…and what I plan to do about it

There exists a lot of advice on Medium about how to get every penny out of it to maximize earnings. In short, it all boils down to:

  • Write every day
  • Don’t write every day
  • Submit only to big publications
  • Don’t submit to publications
  • Follow 150 people every day
  • Don’t follow anyone but interact with everyone
  • Post only on Medium
  • Cross-post with multiple platforms and not just on Medium

…and so on.

I don’t think any of them are wrong. Writers try stuff and they go with what works and creates results. We all have different goals, careers, voices, and styles. When someone feels they have figured something out, they share it with others and that’s a good thing!

However, Medium deliberately keeps the most important data opaque and given some of their most recent changes in the fall of 2020 (such as removing curated topic notices and follower counts from profiles) it’s going to be even harder to figure things out moving forward. Meta pieces about Medium don’t get curated but the platform absolutely relies on the traffic from them to keep writers guessing, engaging, and submitting content.

I only joined Medium in late September 2019 and was shocked to learn that less than 10% of members earn $100 or more per month because, by December, I was already there.

It didn’t last long. By February — and the arrival of the pandemic in the United States — I only earned $49 and change. I haven’t gotten past it since; at least, at the time of this writing.

It may seem counterintuitive to explain why my royalties have decreased but I think it’s closer to what the majority of Medium writers will experience.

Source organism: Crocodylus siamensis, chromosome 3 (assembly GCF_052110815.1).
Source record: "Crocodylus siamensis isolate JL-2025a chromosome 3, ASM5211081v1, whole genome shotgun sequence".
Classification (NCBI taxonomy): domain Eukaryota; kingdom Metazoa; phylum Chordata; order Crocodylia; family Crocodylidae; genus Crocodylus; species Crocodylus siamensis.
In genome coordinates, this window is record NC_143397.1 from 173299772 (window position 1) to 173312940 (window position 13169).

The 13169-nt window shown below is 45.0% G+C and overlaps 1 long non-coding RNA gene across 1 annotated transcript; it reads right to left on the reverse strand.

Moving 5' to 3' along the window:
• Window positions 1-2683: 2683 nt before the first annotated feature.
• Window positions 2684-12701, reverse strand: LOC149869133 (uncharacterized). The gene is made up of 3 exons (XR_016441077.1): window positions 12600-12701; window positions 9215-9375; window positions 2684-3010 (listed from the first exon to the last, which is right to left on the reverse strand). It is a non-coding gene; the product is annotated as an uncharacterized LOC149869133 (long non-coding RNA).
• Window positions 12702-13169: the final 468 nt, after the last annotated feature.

I’m going to talk about the two most successful stories I have on the platform to date, what contributed to my drop in royalties, and what my next plan of action is.

The first story we will talk about is “I Fell Asleep on a Porn Set and it Taught Me a Big Lesson About Consent” in October 2019. In January of 2020, I published “White Privilege Masks My Ethnic Name in Plain Sight,” which has now also been co-hosted over at The Ghetto Activist.

How they compare

In general terms, the two stories have a similar tone and approximate length. They’re both personal essays on fairly evergreen topics: race and sexuality.

Most significantly they differ in format, structure, and publication. “White Privilege…” ended up getting circulated in Age of Awareness when an editor reached out to me about adding it to the publication. “I Fell Asleep on a Porn Set…” was curated but not added to any publications until August 2020 (and the publication is my own starter that is neither here nor there).

Here are their stats as of October 2020.

I Fell Asleep on a Porn Set and It Taught Me A Big Lesson About Consent:

White Privilege Masks My Ethnic Name in Plain Sight:

As you can see, “White Privilege…” gets occasional spikes in traffic and engagement. However, “I Fell Asleep on a Porn Set…” which was curated but self-published has made more money with consistently less engagement and no notable spikes in readership.